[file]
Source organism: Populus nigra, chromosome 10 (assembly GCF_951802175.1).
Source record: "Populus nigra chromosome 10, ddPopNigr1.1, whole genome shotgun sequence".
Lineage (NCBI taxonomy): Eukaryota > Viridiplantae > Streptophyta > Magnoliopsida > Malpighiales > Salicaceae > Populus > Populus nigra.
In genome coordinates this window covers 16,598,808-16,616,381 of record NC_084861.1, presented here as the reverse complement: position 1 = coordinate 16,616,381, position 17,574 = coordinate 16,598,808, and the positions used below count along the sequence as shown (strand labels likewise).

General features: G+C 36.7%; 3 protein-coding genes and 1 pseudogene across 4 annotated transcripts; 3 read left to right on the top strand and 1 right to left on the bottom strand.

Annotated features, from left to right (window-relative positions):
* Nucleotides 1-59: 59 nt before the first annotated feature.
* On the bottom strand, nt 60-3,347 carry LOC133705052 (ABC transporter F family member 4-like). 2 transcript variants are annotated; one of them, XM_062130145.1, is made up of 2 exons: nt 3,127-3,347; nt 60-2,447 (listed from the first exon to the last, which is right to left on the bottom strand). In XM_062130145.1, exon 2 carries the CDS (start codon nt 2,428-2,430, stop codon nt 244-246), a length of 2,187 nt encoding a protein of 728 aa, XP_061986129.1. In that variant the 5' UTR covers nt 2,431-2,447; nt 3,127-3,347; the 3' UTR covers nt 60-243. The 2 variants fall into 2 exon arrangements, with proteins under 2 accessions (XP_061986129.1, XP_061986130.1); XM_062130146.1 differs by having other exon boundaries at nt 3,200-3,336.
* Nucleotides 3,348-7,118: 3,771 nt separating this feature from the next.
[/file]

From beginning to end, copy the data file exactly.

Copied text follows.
Source organism: Populus nigra, chromosome 10 (assembly GCF_951802175.1).
Source record: "Populus nigra chromosome 10, ddPopNigr1.1, whole genome shotgun sequence".
Lineage (NCBI taxonomy): Eukaryota > Viridiplantae > Streptophyta > Magnoliopsida > Malpighiales > Salicaceae > Populus > Populus nigra.
In genome coordinates this window covers 16,598,808-16,616,381 of record NC_084861.1, presented here as the reverse complement: position 1 = coordinate 16,616,381, position 17,574 = coordinate 16,598,808, and the positions used below count along the sequence as shown (strand labels likewise).

General features: G+C 36.7%; 3 protein-coding genes and 1 pseudogene across 4 annotated transcripts; 3 read left to right on the top strand and 1 right to left on the bottom strand.

Annotated features, from left to right (window-relative positions):
* Nucleotides 1-59: 59 nt before the first annotated feature.
* On the bottom strand, nt 60-3,347 carry LOC133705052 (ABC transporter F family member 4-like). 2 transcript variants are annotated; one of them, XM_062130145.1, is made up of 2 exons: nt 3,127-3,347; nt 60-2,447 (listed from the first exon to the last, which is right to left on the bottom strand). In XM_062130145.1, exon 2 carries the CDS (start codon nt 2,428-2,430, stop codon nt 244-246), a length of 2,187 nt encoding a protein of 728 aa, XP_061986129.1. In that variant the 5' UTR covers nt 2,431-2,447; nt 3,127-3,347; the 3' UTR covers nt 60-243. The 2 variants fall into 2 exon arrangements, with proteins under 2 accessions (XP_061986129.1, XP_061986130.1); XM_062130146.1 differs by having other exon boundaries at nt 3,200-3,336.
* Nucleotides 3,348-7,118: 3,771 nt separating this feature from the next.